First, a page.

For the Standing Rock Sioux tribe, whose lands straddle the North and South Dakota border, river water means drinking supplies. For Illinois farmers, it's irrigation for their crops, according to Bloomberg.
Rivers also power hydroelectric plants, provide recreation for boaters and give coal companies inexpensive access to export markets with barges to New Orleans.
Balancing these competing demands on the nation's water resources has never been easy. Global warming, linked to near-record low water levels on the Mississippi River this year as well as last year's severe floods along the Missouri River, is making the task even harder.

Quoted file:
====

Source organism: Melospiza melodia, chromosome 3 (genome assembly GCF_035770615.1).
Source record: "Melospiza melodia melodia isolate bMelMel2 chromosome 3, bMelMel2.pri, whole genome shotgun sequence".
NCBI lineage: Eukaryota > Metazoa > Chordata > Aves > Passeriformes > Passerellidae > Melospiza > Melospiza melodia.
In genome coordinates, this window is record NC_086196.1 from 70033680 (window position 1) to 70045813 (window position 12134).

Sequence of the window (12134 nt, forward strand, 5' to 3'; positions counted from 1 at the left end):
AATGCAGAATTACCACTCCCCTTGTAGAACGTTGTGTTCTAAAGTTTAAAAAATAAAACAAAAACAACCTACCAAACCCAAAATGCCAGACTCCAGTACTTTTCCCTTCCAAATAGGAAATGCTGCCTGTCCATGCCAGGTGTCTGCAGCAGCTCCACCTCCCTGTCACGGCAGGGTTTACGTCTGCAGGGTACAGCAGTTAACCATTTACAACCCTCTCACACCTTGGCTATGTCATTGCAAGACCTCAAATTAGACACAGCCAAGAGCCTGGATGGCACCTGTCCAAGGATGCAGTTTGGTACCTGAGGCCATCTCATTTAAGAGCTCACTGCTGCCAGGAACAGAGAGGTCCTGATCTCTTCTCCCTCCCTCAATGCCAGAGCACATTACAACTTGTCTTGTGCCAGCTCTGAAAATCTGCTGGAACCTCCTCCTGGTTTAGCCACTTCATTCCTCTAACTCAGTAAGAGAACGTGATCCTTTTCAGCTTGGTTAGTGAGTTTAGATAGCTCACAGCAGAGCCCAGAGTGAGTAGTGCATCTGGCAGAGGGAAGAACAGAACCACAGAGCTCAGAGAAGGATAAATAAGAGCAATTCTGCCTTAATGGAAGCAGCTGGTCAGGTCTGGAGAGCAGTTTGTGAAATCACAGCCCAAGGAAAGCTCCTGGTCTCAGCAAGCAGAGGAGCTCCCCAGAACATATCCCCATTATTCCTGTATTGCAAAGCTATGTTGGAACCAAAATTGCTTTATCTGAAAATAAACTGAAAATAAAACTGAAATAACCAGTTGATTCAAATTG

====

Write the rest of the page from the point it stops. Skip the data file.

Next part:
"You end up pitting one constituency against another, and then you mud-wrestle over the right balance," said Ben Grumbles, president of the Washington-based environmental group U.S. Water Alliance.
It may also mean more disputes such as the one that erupted in recent weeks in the Midwest. Shippers and political leaders from along the Mississippi River's midsection asked the U.S. Army Corps of Engineers to adjust its dams so more Missouri River water would flow into the drought-shrunken Mississippi, keeping barges moving on the nation's busiest waterway. States along the upper Missouri opposed that and the Army Corps refused. Read more.